exchange student from Italy.

"This team is the first time in a while that all the kids work hard on both ends of the court," Siudut said. "We have a lot of fun. Winning is a lot of fun for us. We're a very close group of guys. We play for each other and have each other's back at all times. Playing for a team like this makes you want to hustle and dive for loose balls and stop the fast break. You know there are four other guys on the court and you want to do it for them."

He sensed this would be a special team since the end of last season, when Taft lost to a good Notre Dame squad without one starter. "It sent a message. We took a lot of momentum from last year. We had a good summer in a couple of leagues against quality teams like Oak Park," he said.

"Once the school year started, I knew it would be a special year because everyone was working hard. We even started conditioning a month before the season began."

"We don't shy away from good competition," Nishibayashi said. "Three of our first five games were against Zion-Benton, Notre Dame and Evanston. I wanted to change the culture with this group, make them understand what Taft used to be, that it wasn't a doormat, that it used to own the Red-North in the 1990s.

"Taft always won when I was growing up. I watched Kenny Pratt. He was as good a player as there was in the city. His All-America stuff is in the trophy case with the team picture of the Final Four team in 1992. We want to get back to the way it was."

Wonky streaks, good fortune over Cavs on the line for Bulls

Wonky streaks, good fortune over Cavs on the line for Bulls

No matter the metric or the occasion, the only thing definitive about the Bulls over the last two seasons has been their mystifying dominance over the Cleveland Cavaliers in head-to-head matchups.

That, and their fascinating streak of consecutive wins while playing at home on TNT, a streak that could end at 19 games Thursday night when the two teams with varying objectives clash at the United Center.

The Cavaliers are searching to find themselves, along with a light switch that will perhaps alert them to a lost defense over the past several weeks that has been worst in the league since the All-Star break.

The Bulls are searching for consistency, but since it’s probably a little too late in the season for that, they’ll settle for a playoff spot with eight games left.

They’ll take two straight wins for the first time in a month, if they can get it.

They’ll extend a goofy streak, if that’s what things will come down to.

“The big thing is obviously you have to execute very well against this Cleveland team,” Bulls coach Fred Hoiberg said. “You have to go out there with great urgency, great energy. I anticipate them coming in and playing with a ton of energy tomorrow. We’re going to have to match that. We’re going to have to come out and play physical basketball.”

Having a big break between games this late in the season is a rarity, as the Bulls have been off since Sunday evening, but it’s just another weird detail in this weird Bulls experience.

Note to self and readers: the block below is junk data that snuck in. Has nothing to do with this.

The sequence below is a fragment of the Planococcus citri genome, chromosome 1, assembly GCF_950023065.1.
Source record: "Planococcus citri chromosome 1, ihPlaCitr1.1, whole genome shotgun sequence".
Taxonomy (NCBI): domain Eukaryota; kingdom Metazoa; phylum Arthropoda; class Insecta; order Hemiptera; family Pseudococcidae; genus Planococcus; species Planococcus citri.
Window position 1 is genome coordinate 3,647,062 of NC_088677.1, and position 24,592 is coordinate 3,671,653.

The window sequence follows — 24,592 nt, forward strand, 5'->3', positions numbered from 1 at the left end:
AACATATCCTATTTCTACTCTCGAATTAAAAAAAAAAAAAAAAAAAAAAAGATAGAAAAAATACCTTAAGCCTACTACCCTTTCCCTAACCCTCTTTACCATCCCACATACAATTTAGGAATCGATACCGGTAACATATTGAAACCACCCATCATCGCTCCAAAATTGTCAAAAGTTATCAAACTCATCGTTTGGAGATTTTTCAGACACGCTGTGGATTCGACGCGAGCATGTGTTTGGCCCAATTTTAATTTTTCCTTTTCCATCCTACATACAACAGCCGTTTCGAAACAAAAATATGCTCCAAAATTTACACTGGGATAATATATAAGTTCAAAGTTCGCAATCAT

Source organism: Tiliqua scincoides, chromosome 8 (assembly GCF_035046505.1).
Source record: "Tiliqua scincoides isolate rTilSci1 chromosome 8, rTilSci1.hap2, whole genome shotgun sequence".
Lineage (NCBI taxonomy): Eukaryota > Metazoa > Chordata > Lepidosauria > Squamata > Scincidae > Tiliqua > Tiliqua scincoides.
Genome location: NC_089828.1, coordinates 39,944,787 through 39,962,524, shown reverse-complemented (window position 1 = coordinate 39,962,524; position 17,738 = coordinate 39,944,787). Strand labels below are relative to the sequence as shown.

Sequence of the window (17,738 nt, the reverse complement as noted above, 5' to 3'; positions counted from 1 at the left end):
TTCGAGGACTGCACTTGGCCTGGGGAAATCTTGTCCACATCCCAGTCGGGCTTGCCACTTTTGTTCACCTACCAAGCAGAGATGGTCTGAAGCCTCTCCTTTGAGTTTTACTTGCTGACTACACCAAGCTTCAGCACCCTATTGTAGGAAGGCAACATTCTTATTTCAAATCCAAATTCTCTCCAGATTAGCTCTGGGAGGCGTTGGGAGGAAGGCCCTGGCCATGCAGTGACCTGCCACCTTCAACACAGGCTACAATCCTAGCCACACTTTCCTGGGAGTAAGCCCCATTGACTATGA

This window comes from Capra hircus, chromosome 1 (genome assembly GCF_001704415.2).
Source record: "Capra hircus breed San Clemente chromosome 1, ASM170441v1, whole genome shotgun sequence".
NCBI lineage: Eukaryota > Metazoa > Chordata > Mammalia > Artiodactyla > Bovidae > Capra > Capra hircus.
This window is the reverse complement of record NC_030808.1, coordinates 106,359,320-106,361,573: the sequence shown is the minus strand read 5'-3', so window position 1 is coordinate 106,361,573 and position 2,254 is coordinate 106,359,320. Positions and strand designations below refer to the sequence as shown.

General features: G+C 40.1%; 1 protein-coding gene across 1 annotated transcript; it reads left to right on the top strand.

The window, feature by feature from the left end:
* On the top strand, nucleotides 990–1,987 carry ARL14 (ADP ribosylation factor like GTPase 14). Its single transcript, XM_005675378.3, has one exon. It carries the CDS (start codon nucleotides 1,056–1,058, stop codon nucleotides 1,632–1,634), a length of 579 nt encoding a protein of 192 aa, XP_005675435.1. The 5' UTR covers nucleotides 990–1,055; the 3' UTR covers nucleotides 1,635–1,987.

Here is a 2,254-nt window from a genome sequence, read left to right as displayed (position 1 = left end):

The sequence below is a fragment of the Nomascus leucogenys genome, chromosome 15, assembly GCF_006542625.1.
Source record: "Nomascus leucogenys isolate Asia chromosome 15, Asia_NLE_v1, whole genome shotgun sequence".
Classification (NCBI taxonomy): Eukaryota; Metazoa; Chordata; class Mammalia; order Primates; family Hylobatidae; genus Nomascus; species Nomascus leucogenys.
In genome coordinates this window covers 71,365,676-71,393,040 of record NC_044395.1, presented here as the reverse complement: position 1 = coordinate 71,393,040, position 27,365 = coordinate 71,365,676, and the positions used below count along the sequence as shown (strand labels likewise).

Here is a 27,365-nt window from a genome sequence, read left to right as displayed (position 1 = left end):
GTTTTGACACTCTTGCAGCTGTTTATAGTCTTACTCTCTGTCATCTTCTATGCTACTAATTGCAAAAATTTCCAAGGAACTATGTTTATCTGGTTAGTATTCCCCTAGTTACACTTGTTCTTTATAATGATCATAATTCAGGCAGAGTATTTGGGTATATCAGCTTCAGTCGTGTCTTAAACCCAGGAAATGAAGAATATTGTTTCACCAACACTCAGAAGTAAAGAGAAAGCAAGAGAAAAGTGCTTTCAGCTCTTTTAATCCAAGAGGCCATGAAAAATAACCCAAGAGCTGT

An experience that the mild-mannered Hoiberg has to experience from his couch some nights, such as watching the Miami Heat furiously steal a game in Detroit at the buzzer with a Hasaan Whiteside tip-in to extend a lead over his team to a game, followed by another win Wednesday to put more distance between the two teams.

“I did, actually,” said Hoiberg with a smirk when asked if he’s scoreboard watching and paying attention to the teams ahead of the Bulls in the playoff race.

After being prompted to give his raw emotions when Whiteside’s tip-in occurred, he slipped right back to Robo-Hoiberg—although one can imagine how animated he must’ve been while looking to catch a break from a previous contender for the eighth spot in the Pistons.

“It is what it is,” Hoiberg said. “You have to go out and worry about yourselves at this time of year. It was a great finish for Miami, obviously, the way that game ended. But there’s nothing you can do about that. You’ve got to worry about yourselves and hopefully go out and execute.”

Going 6-1 against the Cavaliers in his two seasons as Bulls coach is probably the biggest feather in his cap, including three wins in all three meetings this go round.

The rhyme or reason doesn’t seem explainable, but Nikola Mirotic seemed to give a few keys to the Bulls’ success over LeBron James’ Cavaliers: Sharing the ball, controlling the glass and getting back on defense.

“Against big teams, we play much better,” Mirotic said. “I don’t know why is the reason for that. We need to find a way to play against everybody like that. It’s on us. We just have to prove it.”

Usually, those tenets seem to work against most teams, not just the supremely talented champions who’ve just lost a grip on first place in the conference.

But their inconsistencies have left the Bulls here with a handful of games left before the April 12th finale.

A win over Cleveland could mean everything, or nothing at all, or something in between.

“Sure, we understand,” Mirotic said. “We’ve been in a very similar situation last year. We didn’t make the playoffs so this year we want to try to make that push. I think we have a good schedule for the last. Very important game tomorrow, huge one. I think we have played very well against Cleveland until now. We have a chance. We need to get out there and play with energy.”